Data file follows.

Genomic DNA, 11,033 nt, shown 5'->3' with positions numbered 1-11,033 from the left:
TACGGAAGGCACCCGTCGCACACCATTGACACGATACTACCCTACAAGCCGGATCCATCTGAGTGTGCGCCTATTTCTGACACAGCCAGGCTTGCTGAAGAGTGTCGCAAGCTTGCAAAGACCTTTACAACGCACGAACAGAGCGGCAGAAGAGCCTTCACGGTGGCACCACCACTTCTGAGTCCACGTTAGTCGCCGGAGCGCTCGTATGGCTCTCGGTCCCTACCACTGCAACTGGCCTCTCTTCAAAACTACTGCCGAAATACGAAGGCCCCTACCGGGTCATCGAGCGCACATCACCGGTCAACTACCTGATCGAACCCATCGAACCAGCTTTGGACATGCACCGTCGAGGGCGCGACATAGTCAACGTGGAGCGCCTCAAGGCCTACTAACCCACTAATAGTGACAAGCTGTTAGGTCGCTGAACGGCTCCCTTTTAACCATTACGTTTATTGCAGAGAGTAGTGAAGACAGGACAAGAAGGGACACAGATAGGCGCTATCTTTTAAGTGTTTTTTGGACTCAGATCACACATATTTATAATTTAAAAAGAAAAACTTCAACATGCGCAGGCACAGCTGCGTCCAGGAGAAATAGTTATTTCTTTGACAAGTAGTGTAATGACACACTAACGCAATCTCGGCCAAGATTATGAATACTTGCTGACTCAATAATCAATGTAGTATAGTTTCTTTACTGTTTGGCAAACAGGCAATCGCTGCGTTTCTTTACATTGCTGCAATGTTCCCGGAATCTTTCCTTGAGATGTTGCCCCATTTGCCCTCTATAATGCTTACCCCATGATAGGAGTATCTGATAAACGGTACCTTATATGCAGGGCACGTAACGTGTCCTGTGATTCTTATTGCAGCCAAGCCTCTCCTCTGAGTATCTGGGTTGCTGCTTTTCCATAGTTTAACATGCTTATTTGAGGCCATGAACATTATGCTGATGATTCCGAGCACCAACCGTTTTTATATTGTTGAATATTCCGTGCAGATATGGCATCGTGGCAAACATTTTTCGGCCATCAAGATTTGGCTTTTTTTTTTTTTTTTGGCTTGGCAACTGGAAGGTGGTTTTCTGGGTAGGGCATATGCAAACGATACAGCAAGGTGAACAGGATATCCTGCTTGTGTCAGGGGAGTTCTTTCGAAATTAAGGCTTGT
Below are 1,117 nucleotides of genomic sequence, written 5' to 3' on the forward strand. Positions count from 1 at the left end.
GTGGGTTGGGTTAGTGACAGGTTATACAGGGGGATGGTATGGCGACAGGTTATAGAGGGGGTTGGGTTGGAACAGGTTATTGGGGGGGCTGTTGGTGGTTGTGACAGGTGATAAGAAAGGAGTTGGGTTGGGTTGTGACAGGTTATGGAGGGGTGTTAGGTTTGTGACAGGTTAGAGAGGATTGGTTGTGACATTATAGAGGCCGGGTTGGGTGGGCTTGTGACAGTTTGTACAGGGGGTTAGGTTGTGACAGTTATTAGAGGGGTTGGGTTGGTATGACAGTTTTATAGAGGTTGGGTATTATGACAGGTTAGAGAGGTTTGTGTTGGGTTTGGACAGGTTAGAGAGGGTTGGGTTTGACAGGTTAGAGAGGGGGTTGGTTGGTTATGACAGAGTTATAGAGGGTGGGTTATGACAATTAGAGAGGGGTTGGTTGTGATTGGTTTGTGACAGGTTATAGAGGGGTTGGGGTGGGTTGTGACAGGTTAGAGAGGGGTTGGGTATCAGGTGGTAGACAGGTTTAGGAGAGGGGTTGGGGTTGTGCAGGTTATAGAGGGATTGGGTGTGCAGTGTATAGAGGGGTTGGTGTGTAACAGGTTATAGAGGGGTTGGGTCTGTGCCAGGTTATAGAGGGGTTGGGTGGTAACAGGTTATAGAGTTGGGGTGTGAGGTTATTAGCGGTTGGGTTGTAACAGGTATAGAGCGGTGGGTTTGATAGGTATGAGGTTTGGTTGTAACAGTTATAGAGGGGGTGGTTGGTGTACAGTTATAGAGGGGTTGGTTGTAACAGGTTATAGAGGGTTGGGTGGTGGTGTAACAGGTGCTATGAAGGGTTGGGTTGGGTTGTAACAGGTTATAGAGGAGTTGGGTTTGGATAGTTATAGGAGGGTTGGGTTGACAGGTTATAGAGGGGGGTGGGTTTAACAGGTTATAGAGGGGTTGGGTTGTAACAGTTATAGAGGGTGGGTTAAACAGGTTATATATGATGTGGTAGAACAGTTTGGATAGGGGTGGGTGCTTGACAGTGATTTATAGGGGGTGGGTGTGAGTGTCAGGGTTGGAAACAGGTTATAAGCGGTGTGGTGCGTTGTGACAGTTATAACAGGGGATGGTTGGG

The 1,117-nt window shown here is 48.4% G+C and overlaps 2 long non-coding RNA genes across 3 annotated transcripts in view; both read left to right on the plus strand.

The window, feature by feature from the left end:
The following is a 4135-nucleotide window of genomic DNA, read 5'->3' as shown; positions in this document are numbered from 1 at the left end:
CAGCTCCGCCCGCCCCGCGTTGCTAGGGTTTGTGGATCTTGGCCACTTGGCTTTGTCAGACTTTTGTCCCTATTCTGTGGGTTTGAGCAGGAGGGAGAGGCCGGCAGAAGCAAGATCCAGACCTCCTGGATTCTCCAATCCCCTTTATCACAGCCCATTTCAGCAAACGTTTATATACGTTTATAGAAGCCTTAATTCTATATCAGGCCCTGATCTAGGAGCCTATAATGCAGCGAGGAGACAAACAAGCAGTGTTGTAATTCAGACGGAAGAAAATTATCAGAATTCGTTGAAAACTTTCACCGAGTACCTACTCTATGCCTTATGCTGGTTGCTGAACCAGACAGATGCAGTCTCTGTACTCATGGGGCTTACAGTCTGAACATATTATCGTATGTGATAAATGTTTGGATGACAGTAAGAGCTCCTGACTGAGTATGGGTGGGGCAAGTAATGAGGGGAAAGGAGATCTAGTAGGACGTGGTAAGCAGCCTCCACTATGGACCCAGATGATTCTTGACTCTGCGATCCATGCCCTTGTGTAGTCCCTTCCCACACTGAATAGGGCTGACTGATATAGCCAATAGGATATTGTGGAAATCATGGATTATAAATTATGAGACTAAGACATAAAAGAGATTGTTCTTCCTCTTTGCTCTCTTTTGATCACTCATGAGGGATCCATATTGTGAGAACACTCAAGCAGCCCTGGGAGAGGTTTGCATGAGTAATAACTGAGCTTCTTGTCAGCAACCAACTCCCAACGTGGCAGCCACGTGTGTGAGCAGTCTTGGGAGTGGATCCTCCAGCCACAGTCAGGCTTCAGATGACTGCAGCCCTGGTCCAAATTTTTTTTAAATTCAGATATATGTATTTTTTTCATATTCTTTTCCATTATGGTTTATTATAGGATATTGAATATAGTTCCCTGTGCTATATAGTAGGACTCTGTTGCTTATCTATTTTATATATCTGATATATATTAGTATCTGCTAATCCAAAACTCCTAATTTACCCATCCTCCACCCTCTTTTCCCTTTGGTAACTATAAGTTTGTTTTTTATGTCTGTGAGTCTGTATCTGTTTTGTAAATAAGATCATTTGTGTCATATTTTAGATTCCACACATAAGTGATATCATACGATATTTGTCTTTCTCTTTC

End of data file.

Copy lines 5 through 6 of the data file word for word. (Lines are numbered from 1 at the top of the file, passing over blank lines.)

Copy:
The 1,117-nt window shown here is 48.4% G+C and overlaps 2 long non-coding RNA genes across 3 annotated transcripts in view; both read left to right on the plus strand.

The window, feature by feature from the left end: